Frankly, it wasn't too difficult to see the current sorry state of patient data security coming. In the late 1990s, we saw applications that were running on local area networks that were rushed to the Web. To this day, web application security is a big problem with no easy solution. Consider how many web sites today are serving malware - more than one million -- according to the latest report from Dasient.
A few years later we saw a mad rush into eCommerce and online payments, and once again we saw a tremendous amount of credit card breaches soon follow.
Consider these stats from the U.S. Department of Health & Human Services, which shows that 153 health care organizations have reported data breaches involving 500 or more patients since that organization started tracking data last year.
Why we collectively surge forward with new technological initiatives - without first considering whether or not we have the proper security and privacy safeguards in place - I'm not sure. Especially now, following so many security failures during the past 11 years.
Now, if the data that has come to light from HHS isn't enough to convince you that health care companies aren't doing what they need to do to protect patient data, consider some of the numbers from a new study by the privacy breach detection firm FairWarning.
The company claims that the four clients below are typical of the other 300 clients the company says it currently services:
• 200-bed hospital with a few small clinics, Rurally based: 24 confirmed incidents per month.
• U.S. based physician practice with 20 clinics metro and rurally dispersed: 29 confirmed incidents per month.
• UK based teaching hospital in major metropolitan area as well as rurally based facilities: 130 confirmed incidents per month
• Top 50 U.S. Health System with multiple affiliated hospitals and clinics - Based in a major metropolitan area: 125 confirmed incidents per month.
Particularly concerning is that the report noted multiple reports of staff from rural and metropolitan providers using the EHR system to regularly steal the identities of dead people to conduct identity theft. Seems to me if they're willing to steal the credentials and identity of dead people, it's not too far a leap to think they'd steal the identities and medical information of other patients if they could sell or otherwise profit from that information.
The report also lists a number of privacy breach anecdotes the company says it has culled from the companies it monitors:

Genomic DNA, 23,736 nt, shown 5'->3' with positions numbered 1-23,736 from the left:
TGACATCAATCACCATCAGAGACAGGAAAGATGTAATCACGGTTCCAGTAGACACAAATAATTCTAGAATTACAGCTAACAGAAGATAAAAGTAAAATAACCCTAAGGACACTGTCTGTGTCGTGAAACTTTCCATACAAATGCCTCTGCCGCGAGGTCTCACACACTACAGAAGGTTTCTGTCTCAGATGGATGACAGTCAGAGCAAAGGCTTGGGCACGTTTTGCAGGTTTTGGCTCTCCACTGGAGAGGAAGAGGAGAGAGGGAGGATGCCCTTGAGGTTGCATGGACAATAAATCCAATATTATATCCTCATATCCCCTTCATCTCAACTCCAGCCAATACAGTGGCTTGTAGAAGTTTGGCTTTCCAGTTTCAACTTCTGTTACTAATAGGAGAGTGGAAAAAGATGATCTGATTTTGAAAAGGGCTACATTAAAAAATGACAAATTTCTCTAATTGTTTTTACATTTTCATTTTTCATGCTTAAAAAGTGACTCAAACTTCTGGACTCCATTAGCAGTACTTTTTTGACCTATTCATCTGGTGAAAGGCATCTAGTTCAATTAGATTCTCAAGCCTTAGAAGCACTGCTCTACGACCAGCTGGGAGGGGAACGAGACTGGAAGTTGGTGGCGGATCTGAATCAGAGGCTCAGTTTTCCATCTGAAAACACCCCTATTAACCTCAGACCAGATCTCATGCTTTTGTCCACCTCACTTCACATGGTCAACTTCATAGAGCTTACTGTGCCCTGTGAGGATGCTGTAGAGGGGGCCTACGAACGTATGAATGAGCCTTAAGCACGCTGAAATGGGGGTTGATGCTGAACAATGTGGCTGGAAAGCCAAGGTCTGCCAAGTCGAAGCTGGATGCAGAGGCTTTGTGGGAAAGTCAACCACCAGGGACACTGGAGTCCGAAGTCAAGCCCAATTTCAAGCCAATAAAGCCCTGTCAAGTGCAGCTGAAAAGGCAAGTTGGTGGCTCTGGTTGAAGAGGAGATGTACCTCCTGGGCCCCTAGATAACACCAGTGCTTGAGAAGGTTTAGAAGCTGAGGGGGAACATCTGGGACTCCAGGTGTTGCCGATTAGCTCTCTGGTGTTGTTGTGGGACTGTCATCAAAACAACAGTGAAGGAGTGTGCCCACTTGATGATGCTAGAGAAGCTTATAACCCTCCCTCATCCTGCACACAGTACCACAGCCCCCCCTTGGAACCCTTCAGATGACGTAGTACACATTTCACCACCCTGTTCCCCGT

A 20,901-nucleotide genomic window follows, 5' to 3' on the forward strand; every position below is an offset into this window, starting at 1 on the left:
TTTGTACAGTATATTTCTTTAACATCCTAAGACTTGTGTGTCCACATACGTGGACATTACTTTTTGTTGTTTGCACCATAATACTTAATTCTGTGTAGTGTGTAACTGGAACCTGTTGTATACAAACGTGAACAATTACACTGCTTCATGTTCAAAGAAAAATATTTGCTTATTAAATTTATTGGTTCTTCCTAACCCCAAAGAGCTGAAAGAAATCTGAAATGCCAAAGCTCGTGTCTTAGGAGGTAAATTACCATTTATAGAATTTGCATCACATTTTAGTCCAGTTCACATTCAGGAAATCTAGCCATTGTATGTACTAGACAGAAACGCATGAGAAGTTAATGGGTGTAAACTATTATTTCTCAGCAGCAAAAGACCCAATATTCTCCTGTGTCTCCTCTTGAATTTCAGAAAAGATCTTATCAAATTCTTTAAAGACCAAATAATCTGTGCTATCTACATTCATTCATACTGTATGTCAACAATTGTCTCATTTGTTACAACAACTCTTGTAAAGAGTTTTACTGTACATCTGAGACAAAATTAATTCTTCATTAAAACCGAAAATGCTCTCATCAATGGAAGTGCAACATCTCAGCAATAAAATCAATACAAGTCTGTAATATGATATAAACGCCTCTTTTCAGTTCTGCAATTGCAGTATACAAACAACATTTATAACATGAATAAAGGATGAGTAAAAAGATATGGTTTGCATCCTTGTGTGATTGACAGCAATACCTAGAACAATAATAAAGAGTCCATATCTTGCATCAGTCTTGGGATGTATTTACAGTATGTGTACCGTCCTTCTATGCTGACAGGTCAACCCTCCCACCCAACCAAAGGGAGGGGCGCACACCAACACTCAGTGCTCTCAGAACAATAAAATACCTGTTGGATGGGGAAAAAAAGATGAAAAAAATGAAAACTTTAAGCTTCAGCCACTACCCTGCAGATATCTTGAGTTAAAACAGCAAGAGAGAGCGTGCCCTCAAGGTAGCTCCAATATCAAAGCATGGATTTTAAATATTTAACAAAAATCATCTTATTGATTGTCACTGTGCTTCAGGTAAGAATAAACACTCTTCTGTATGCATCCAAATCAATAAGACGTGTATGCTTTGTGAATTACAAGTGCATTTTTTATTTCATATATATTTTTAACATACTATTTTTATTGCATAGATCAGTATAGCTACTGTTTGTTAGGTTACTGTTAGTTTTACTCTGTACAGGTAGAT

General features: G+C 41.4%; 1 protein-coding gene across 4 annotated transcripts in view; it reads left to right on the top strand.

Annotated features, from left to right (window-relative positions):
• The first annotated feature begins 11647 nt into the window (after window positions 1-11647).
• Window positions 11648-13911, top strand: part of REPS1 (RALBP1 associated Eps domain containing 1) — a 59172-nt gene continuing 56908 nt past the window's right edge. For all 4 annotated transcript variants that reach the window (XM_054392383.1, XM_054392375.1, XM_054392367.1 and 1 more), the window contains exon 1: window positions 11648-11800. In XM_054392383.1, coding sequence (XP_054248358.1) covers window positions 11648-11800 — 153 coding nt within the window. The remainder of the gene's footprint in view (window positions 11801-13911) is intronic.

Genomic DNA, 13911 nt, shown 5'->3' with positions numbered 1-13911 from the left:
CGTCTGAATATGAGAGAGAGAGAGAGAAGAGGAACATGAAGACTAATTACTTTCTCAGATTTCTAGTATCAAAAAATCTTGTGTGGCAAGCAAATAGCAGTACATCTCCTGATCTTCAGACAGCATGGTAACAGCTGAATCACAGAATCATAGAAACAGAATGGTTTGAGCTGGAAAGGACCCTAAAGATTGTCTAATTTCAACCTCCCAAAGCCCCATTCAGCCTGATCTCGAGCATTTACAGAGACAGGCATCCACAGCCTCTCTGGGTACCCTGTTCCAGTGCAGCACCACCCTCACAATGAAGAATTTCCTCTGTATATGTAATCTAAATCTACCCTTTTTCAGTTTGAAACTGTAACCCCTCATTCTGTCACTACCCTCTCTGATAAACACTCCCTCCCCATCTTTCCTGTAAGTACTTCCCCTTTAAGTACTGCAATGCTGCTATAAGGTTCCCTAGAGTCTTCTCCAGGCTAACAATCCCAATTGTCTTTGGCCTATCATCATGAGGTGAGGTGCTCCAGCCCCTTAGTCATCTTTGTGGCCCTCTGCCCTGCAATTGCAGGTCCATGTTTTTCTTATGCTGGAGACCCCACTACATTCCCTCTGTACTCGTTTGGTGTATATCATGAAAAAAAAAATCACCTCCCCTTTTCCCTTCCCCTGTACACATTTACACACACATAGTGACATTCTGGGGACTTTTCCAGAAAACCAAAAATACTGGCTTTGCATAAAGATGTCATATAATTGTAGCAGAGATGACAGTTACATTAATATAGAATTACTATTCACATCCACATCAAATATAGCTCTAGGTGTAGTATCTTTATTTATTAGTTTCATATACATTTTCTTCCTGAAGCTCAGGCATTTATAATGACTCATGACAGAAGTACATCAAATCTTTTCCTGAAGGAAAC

• Employee of a premier specialty hospital owned an assisted living facility as a side business and was mining patients from their EHR account to feed his own business
• Major physician practice in which a valued senior physician hired several low-paid junior physicians to enter notes in the senior physician‟s name resulting in billing fraud
• Many locations and incidents involving sports star snooping (football, baseball, soccer, basketball) particularly during media coverage immediately before or after major games, most common in the metropolitan area where the sports team is based
• Major teaching hospital involved in a homicide investigation in which law enforcement requested audit trail of suspected co-conspirators who were employees of health system and examining soon to be deceased victim through electronic health record system
• Multiple reports from metropolitan and rural based care providers detecting staff using EHR access to systematically steal the identities of deceased patients to commit financial identity theft
• Staff members of metropolitan health system using pharmacy dispensing system to self-prescribe oxycodone
• Thousands of occurrences of family member snooping, self examination, employee as patient, and general VIP snooping. Career gain, child custody, blackmail, lawsuits as well as general curiosity are reported as motivations during the remediation process
It's clear hospitals and others and others in the health industry that handle electronic patient records need to do more - much more - to protect the data they're being entrusted to collect and manage.
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